When we walked into the women’s prison with many bags of needed supplies, I knew it was because of the we factor from the many ladies back at i5 Church in Odenton, Maryland that were halfway around the world that made it happen. When Neil said “a giant leap for mankind” he knew that those back in Houston, Texas were the we factor. One of the primary needs of the women in prison was feminine hygiene/personal items. Because of you, we had several suitcases full of the items they needed.

The Moses & Mary Girls Home

“America, the team has landed.” We arrived at the girls’ home in Elburgon, Kenya to bring them the many, many, many items made possible by you back at home, items which included a new computer with Microsoft Word, and a new music keyboard. The ladies on our team came ready to minister to the girls at the center there. Prior to departure, we met once a month to plan for the many centers that we were helping. At this center, The Moses and Mary Girls Home, we had a big event called, “Girls Rock.” When Michael and I, After ministering at the Life Celebration Center (the headquarters church in Nakuru, Kenya) joined with the team they were fully in the middle of the event. “Girls Rock” looked to me like a combination of a big birthday party combined with  sister-to-sister counseling sessions. The we factor had landed. Dana, Janiel, Belinda, Erica, Luwanna, Jasmin and Teresa formed teams and were running breakout sessions.  Pastor Steve was capturing it all on camera. David was down at the church building preaching, and Mario and James had stayed with David. I knew it was not just the thirteen of us that made a big difference in Elburgon at the girl’s center. Because of the we factor  many people back home in, Maryland,  DC, and Virginia, our families, co-workers, friends and well wisher that donated to us helped change lives and make a big difference. The Moses and Mary Girls Home at Elburgon was full and had even amended their age requirement to meet the needs of younger girls whom were orphans or in abusive situations. The center now has 41 girls from age 6 to 18 and had already starting laying the foundation to put up the walls for the next building. Every month Terry and I send a donation to this center. Together we make a difference.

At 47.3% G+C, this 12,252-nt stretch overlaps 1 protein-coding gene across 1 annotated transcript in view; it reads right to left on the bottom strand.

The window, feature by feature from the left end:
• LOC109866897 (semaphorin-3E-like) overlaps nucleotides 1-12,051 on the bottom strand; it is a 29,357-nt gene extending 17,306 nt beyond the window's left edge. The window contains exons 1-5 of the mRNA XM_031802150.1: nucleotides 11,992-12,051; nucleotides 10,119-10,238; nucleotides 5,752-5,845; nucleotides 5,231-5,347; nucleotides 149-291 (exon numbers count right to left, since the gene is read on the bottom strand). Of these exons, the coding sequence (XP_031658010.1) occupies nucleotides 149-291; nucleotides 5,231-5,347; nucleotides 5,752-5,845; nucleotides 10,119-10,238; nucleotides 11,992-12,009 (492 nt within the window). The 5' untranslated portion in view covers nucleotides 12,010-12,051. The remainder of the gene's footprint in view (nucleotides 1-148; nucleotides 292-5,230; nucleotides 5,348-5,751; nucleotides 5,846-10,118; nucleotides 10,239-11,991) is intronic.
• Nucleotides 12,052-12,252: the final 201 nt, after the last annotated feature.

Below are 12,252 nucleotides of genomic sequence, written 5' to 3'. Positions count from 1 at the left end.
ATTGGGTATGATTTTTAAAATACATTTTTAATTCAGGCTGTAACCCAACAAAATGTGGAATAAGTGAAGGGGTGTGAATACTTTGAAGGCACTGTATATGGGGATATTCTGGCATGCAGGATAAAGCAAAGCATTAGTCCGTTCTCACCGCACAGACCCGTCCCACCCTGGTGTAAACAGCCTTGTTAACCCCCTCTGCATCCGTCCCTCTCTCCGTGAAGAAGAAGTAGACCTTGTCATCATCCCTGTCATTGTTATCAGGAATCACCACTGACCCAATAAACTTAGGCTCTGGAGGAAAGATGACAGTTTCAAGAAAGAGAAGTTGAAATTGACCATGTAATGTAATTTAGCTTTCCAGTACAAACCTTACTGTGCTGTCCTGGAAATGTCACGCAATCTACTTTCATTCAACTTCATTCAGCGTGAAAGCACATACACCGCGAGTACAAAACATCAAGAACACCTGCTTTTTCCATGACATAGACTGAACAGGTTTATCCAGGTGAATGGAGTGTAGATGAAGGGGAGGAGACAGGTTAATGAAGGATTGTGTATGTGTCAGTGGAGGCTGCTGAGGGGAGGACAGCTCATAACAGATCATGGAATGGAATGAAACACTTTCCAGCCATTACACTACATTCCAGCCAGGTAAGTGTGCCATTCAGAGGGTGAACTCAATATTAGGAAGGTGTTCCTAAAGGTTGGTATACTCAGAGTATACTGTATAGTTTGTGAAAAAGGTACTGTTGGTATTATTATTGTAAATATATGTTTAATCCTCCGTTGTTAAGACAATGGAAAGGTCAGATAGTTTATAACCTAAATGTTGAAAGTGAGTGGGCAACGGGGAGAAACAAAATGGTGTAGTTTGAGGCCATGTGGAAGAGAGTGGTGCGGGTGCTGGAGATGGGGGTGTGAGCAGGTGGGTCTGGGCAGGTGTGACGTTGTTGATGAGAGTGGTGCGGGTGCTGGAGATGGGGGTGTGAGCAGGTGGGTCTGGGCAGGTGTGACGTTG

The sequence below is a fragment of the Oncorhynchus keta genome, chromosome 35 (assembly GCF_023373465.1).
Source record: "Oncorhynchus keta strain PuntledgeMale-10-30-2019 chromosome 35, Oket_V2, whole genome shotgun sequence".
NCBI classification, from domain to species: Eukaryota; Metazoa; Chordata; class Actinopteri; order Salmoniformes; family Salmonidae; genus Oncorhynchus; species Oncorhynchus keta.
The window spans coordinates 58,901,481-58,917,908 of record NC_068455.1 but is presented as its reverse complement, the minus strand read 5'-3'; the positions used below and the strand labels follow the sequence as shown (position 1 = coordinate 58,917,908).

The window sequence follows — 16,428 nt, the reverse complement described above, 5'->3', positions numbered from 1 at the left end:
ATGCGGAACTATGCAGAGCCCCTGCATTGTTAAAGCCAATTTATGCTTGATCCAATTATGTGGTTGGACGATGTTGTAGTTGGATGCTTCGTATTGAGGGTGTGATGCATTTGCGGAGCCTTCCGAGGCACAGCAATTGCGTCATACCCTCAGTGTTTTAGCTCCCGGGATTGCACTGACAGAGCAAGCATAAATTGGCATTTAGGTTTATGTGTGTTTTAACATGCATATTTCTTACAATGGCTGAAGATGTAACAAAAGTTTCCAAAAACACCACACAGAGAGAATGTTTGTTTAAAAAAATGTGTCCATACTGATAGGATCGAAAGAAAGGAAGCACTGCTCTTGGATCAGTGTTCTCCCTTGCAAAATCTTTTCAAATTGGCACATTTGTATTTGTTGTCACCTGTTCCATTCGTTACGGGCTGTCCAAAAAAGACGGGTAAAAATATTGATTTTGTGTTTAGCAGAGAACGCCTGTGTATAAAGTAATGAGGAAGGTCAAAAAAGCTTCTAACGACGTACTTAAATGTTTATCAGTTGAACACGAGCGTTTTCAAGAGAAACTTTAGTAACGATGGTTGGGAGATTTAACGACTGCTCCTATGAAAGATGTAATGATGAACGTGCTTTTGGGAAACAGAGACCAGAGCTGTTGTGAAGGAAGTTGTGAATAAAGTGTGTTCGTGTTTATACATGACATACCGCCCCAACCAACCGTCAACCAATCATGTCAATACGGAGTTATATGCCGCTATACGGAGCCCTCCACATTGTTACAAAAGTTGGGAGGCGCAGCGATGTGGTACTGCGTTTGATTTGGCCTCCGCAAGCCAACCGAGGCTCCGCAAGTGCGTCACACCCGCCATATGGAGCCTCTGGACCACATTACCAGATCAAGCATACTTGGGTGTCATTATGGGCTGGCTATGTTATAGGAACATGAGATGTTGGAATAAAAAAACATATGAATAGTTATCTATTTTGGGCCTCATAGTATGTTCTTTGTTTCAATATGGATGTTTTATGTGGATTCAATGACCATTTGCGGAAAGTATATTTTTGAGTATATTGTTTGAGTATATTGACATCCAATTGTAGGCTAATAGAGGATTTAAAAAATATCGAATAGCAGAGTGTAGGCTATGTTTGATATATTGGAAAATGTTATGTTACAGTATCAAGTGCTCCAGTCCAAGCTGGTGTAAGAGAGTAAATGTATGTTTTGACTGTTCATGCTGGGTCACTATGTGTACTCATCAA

Kibera School- Pastor Amos

The school deep in the slums of Kibera… When the Apollo 11 touched down on the moon there was a cheer heard around the nation. When we walked into the school in the slums of Kibera the cheer of the 250 children that enjoyed the candy was as heartfelt as any cheer that has ever gone out! The thirteen of us got to see their faces light up like a 100 watt light bulb, but it was the we factor of your candy that made it possible. Our team was there to transform the building and bring much needed school supplies. Because of you we had countless army-style duffel bags packed full of school supplies for every child in the school. We had two suitcases and 18 special gift bags for the female teachers. The school in Kibera, which is the second largest slum in the world, is operated by Pastor Amos. Amos was one of the Pastors from our small inaugural conference in 2004. Now, he along with a team, brought a way out of the slums to 250 children.  Education is the most promising way out of poverty. The vision statement of our church is FOOD, WATER, CLOTHING, and INVITATION & CARE. Here we were halfway around the world fulfilling Pastor Jimmy Rollins’ vision.

This school was jam-packed with children and had grossly out grown the meager, two-story, metal structure they occupied. The ladies on this team painted, fixed, cleaned and repaired that school like a military delta force. I am use to seeing men work but, I take my hat off to this team of ladies. We were a 13 member missionary strike force.

This is the first time our host thought we needed armed guards so two members of the Nairobi police force escorted us in and stayed with us the two days we worked there.

On the third day, without escort, Michael and James went back in again and completed the electrical work. By your donations we purchased many gallons of paint, the we factor. Your donations allowed us to make several trips back to the hardware store.  Having a master electrician on the team meant we could put adequate lighting throughout. i5 Church and our missions team is trying to come up with the funds needed to purchase the land that Pastor Steve (our team leader) and Amos saw. Changing lives, helping people, and making a big difference; when the need is so great and the resources are so few, much is needed to be accomplished mission. There is an old ancient proverb that says “the way to eat and elephant is one bite at a time.” Each year, by what you do, we bring in more and more supplies– yes, you got it the, WE FACTOR